The provisions for Anti-Bullying Measures in the Fair Work Act come into force from 1 January 2014.
Legislation will provide a pathway for workers who reasonably believe they are being bullied at work to make an application to the Fair Work Commission (FWC) for a ‘stop bullying order’.
There are no barriers for a worker to make this application – other than they must have reasonable belief they are being bullied at work. A worker does not need to submit a complaint at work, verbally tell their employer they are being bullied or first seek resolution from an outside authority. (Regulations may/may not be made that a fee is to be paid with each application.)
There is no provision in the legislation that a worker must tell their employer they have made an application to the FWC.
The FWC will have 14 days to start to deal with an application – which could just mean that they must start to inform themselves of the matter. With belief that the FWC will have limited resources to deal with this extra workload, fears are that timeframes for resolution will blow out.
As a result of a ‘stop bullying’ application, an employer may have to attend a conference, a hearing or be investigated by a regulator (such as Worksafe, Workcover etc). A hearing is a legal proceeding (in which the matter is seen as a civil case) and is usually public. An investigation by a regulator could result in PIN notices, enforceable undertakings or criminal prosecution.
The FWC must take into account any final or interim outcomes from any internal investigation and any internal procedures an organisation has for dealing with grievances/dispute resolution.
If the FWC is satisfied that the worker has been bullied and that the bullying behaviour is likely to continue a stop bullying order can be made. If these orders are contravened by the perpetrator or the organisation, fines can be imposed.
Whether the FWC finds a bullying complaint to be substantiated or not, the time and money taken to get to this point will be extraordinary compared with a worker raising a complaint internally.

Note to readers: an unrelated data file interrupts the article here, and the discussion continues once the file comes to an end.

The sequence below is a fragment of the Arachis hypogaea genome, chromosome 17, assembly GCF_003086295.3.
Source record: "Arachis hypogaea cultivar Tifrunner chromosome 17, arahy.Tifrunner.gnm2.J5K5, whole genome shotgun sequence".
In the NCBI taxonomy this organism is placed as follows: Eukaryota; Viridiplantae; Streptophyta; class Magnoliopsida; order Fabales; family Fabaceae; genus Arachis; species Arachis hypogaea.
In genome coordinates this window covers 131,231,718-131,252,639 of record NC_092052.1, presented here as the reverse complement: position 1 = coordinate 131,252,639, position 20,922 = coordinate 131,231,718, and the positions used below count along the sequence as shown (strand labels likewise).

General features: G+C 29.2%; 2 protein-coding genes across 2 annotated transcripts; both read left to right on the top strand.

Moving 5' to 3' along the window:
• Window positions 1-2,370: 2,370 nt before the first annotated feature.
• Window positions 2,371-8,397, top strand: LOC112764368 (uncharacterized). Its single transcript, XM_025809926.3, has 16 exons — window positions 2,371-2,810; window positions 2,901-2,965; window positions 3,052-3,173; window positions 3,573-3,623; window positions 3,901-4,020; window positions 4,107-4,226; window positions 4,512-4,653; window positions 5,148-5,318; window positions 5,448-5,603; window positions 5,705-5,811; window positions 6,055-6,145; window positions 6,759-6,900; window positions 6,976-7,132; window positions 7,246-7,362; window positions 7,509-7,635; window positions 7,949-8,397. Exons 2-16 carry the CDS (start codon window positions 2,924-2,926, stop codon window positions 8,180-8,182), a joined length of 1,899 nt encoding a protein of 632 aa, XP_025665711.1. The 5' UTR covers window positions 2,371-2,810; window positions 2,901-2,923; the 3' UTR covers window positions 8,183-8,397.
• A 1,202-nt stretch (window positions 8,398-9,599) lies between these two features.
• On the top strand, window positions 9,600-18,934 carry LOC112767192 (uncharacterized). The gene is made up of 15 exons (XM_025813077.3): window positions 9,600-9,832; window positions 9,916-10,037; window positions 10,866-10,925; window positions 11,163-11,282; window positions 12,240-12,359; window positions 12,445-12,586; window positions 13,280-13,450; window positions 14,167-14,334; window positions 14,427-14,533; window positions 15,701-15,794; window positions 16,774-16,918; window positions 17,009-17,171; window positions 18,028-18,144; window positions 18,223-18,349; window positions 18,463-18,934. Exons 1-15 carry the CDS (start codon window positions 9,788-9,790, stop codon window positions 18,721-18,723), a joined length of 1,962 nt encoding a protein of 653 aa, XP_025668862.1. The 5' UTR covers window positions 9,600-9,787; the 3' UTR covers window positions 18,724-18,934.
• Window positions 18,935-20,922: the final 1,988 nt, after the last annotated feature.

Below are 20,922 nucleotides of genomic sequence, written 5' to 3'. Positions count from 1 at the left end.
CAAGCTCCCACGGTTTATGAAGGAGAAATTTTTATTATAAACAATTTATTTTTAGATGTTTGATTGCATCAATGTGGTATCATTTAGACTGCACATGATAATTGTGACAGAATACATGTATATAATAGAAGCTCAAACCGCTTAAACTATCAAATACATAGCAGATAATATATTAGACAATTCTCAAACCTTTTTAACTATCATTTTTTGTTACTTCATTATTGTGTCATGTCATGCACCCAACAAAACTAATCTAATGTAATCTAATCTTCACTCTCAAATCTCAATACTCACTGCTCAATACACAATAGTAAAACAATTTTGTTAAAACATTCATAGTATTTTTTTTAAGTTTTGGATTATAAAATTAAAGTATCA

Workplace Conflict Resolution believes this process will result in a deterioration of trust and workplace relationships and confusion and conflict if the FWC makes a stop bullying order but an internal investigation makes a finding that bullying did not occur.
Having a worker make an application to the FWC is not a space that organisations will want to find themselves in.
Workplace Conflict Resolution is offering ‘Anti-Bullying Measures’ presentations and training to organisations who want to know more about these provisions, the implications for businesses and how situations of interpersonal conflict and informal verbal complaints of bullying can be more effectively managed in house so that a worker does not feel they have to make an application to the FWC to get any satisfaction.
Workplace Conflict Resolution also suggests that in house policies and investigation practices are reviewed and updated and offers professional grievance investigation services that can be confidently used as evidence in any FWC conference or hearing.
To find out if your business is suitably prepared for the incoming measures contact us now.